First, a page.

Caravan residents threatened with eviction amidst legal chaos

Residents of 44 residential caravans are threatened with losing their homes in Aberystwyth Holiday Village at Trefechan after it was discovered that they had been sold plots without planning permission over a period of up to 20 years.

The issue arose in last week’s Development Control Committee which heard a retrospective planning application for the residential caravans from the site owner. The application is attempting to rectify a situation that had been brought to light by Plaid Cymru councillor Aled Davies during his successful by-election campaign in July 2008 when he took up the many legal irregularities on the site on behalf of residents. Of the 172 caravans on the site 68 are lived in permanently but only 24 of these have planning permission for permanent residential as opposed to holiday use. The conditions on the site currently fall well short of those legally required for permanent dwellings.

The problem for the County Council is that, as they now fully acknowledge, the situation should have been sorted out when they issued the current owner with a new license as far back as 1989. At that time, with the site having just changed hands, there were even more unauthorised residential caravans on the site than now, and yet a license was still issued. In the intervening years council inspectors have failed to do anything about this situation and, indeed, the council has been claiming council tax on the dwellings. This makes the legal situation extremely complicated. The whole shambles is really a relic of a bygone, less stringent age and could keep lawyers busy for years.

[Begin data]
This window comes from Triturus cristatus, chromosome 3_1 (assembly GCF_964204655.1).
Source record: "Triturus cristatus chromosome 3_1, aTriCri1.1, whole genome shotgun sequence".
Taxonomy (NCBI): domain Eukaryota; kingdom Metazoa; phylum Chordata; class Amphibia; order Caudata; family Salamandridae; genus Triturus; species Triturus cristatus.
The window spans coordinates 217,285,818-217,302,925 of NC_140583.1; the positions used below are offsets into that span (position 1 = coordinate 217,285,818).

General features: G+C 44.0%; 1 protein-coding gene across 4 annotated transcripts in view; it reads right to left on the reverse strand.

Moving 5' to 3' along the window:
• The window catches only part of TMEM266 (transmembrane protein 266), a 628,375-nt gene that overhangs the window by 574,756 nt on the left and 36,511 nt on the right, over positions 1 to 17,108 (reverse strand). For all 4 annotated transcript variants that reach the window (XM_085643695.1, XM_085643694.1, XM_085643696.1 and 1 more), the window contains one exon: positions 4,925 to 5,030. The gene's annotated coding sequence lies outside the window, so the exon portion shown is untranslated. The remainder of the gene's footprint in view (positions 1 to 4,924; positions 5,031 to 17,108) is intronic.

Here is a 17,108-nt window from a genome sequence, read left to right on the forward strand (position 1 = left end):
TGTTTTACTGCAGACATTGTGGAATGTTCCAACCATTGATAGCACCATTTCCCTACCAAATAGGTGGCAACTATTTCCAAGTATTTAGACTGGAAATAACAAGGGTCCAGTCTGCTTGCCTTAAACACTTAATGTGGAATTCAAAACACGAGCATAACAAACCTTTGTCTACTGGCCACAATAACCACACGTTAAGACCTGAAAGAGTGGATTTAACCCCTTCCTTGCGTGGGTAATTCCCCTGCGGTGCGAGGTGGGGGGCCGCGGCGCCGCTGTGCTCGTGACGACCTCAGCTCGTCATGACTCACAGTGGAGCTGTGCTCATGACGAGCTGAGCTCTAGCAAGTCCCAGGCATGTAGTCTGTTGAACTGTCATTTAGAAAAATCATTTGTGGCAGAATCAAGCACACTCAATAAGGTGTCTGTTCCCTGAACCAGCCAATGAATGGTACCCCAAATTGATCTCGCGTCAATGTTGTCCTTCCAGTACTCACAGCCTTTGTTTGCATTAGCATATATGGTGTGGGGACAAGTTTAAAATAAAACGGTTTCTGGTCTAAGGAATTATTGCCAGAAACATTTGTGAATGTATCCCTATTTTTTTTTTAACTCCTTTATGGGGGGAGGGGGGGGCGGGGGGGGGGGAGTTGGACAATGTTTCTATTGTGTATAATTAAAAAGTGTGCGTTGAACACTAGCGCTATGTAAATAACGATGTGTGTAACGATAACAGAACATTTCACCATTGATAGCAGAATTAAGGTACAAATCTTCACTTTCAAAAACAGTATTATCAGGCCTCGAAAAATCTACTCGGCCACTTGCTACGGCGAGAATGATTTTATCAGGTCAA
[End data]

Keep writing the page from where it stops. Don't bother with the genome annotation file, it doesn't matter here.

I went round the park with Aled during his by-election campaign and spoke to many of the residents. Almost all had bought caravans to live in permanently because they couldn’t afford to buy a house and had put all their savings into buying these places. Because buying a caravan doesn’t usually involve all the legal checks entailed in buying a house they had only become aware of the planning situation as time went by.

If the residents are thrown off their plots, as long-term residents, the council would be responsible for housing them, adding substantially to the already huge waiting list for local housing.

The meeting also heard that if these people weren’t allowed to live at the holiday village any longer there would be no decrease in the number of caravans, just a change in their occupants - from full-time residents to holiday makers. These caravans are currently well looked after by largely retired people who care about them.

Planning officers recommended that the application for residential use be refused in line with the Council’s general policy against residential caravans. However, mindful of the desperate need of these particular residents, members of the Development Control Committee voted to give the owner of the holiday village two months to agree to strict (and costly) conditions for bringing the site up to a legal standard with a view to granting planning permission if he can comply.